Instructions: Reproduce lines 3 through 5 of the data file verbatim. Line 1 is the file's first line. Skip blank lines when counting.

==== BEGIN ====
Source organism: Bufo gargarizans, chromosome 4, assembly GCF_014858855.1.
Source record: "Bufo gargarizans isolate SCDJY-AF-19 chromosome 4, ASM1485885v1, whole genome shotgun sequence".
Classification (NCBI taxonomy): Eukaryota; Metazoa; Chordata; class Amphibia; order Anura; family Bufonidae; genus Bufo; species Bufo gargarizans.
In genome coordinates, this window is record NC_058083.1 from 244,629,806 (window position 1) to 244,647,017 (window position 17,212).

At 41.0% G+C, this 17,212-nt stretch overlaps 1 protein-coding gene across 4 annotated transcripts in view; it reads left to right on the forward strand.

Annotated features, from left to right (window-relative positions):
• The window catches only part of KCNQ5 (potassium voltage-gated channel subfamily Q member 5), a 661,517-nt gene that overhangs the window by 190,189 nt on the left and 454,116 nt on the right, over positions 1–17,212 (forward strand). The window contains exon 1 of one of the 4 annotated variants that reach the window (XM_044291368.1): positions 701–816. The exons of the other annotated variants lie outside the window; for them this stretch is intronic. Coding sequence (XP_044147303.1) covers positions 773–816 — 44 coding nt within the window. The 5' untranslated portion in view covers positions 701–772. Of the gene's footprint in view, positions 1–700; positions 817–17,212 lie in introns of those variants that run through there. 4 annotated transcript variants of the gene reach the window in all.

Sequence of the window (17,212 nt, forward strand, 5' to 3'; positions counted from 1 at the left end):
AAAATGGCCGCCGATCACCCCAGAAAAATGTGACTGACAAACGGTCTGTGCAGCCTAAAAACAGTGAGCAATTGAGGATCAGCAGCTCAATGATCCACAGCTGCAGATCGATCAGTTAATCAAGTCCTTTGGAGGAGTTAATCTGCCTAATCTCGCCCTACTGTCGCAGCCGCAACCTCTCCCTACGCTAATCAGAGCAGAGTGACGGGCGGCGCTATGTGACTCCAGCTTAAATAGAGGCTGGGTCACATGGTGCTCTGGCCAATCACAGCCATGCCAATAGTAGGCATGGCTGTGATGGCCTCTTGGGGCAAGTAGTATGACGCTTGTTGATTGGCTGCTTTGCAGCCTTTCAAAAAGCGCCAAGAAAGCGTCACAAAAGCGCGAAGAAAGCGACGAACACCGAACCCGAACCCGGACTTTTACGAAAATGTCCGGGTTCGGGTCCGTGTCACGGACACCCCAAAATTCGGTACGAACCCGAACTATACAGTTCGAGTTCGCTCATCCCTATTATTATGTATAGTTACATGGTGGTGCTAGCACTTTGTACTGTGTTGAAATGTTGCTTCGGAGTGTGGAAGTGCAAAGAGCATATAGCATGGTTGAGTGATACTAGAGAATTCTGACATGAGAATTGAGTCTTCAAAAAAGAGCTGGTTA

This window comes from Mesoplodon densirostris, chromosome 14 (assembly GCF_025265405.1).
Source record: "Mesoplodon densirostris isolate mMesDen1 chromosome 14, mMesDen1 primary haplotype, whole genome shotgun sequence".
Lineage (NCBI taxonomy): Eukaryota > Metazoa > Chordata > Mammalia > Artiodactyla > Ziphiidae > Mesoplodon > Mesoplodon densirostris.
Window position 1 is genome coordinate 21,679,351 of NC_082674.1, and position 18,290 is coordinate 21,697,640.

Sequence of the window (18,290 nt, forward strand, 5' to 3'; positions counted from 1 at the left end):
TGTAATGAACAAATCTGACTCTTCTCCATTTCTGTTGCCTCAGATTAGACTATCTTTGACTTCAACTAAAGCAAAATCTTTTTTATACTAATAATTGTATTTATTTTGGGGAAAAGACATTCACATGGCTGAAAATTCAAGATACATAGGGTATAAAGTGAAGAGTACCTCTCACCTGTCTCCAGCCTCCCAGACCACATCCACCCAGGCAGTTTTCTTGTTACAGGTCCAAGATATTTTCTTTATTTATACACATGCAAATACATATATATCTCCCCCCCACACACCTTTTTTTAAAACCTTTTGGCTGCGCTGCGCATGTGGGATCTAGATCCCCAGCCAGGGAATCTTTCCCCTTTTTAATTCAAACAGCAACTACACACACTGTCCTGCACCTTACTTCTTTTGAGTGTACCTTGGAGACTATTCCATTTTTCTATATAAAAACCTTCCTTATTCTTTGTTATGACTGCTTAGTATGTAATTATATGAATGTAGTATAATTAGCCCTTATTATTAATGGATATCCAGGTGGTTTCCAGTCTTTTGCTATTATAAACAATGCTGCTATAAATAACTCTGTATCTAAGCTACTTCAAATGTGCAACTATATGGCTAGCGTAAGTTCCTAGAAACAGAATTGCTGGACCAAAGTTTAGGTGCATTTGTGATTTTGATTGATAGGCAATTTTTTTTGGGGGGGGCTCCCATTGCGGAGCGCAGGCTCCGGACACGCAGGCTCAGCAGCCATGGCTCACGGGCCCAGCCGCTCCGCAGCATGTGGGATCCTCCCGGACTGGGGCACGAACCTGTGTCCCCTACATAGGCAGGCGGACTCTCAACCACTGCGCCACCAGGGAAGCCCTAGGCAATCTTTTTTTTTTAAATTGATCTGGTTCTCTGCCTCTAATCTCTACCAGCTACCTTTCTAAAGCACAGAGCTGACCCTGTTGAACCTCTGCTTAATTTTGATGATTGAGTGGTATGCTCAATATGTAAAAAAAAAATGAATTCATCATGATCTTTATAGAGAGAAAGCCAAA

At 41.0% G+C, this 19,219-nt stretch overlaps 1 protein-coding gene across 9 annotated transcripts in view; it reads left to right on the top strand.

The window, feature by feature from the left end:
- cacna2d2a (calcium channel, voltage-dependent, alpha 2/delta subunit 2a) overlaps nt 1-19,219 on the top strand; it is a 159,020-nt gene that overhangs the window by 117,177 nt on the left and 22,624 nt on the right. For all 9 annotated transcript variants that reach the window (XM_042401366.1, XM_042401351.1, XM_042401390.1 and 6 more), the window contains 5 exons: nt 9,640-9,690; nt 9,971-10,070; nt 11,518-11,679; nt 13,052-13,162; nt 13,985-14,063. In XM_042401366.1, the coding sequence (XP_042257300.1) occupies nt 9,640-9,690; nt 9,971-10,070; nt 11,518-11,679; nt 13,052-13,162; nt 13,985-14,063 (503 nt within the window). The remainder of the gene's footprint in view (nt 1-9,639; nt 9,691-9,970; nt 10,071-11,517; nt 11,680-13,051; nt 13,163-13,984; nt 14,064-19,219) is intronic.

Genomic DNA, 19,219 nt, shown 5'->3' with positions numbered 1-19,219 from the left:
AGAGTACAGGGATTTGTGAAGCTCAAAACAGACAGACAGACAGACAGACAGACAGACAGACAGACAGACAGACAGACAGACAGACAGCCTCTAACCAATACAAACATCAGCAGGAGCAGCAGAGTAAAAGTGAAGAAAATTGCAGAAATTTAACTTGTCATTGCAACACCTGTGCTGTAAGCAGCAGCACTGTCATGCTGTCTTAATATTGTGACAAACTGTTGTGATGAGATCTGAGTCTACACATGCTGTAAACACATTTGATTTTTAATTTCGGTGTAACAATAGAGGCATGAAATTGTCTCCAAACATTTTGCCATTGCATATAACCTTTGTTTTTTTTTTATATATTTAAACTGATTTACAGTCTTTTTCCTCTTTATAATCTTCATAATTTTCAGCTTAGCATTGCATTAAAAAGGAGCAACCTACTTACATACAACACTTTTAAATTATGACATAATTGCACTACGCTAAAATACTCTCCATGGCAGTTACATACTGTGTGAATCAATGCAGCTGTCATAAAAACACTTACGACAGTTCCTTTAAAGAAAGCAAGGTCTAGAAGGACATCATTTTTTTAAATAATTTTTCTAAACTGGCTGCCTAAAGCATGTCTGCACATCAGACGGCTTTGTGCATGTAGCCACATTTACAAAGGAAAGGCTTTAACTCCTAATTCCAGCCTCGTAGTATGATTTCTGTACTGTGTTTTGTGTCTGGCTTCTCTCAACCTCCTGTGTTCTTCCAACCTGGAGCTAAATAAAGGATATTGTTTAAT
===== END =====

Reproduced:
Classification (NCBI taxonomy): Eukaryota; Metazoa; Chordata; class Amphibia; order Anura; family Bufonidae; genus Bufo; species Bufo gargarizans.
In genome coordinates, this window is record NC_058083.1 from 244,629,806 (window position 1) to 244,647,017 (window position 17,212).

At 41.0% G+C, this 17,212-nt stretch overlaps 1 protein-coding gene across 4 annotated transcripts in view; it reads left to right on the forward strand.